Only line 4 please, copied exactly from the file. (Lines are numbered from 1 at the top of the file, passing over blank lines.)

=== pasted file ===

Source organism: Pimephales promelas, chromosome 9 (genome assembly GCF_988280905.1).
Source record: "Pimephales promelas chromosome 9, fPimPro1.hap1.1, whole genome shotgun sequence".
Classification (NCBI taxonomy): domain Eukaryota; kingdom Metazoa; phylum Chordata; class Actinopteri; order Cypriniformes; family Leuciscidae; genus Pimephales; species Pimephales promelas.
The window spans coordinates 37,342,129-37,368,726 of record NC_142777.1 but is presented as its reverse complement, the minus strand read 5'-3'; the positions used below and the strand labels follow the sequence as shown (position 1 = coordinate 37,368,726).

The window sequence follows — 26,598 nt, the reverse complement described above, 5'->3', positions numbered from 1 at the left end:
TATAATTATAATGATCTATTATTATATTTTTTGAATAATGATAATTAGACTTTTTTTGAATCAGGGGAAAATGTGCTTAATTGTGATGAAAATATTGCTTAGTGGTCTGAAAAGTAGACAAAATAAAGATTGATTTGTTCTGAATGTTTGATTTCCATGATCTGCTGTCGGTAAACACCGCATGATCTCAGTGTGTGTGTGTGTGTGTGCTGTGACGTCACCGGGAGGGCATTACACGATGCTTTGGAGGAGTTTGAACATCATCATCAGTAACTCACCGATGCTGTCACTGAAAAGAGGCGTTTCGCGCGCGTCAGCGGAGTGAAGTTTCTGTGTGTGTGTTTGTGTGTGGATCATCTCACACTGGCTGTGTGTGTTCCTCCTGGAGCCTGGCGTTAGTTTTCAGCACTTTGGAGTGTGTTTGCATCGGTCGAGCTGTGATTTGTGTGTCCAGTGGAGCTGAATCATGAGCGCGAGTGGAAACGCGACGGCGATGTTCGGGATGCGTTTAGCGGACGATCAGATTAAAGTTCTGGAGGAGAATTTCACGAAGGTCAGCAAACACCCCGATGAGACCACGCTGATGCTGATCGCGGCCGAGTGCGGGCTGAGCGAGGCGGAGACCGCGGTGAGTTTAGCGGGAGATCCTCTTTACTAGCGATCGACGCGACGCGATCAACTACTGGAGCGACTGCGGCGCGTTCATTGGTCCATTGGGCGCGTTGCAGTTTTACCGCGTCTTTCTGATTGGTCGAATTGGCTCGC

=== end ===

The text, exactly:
The window spans coordinates 37,342,129-37,368,726 of record NC_142777.1 but is presented as its reverse complement, the minus strand read 5'-3'; the positions used below and the strand labels follow the sequence as shown (position 1 = coordinate 37,368,726).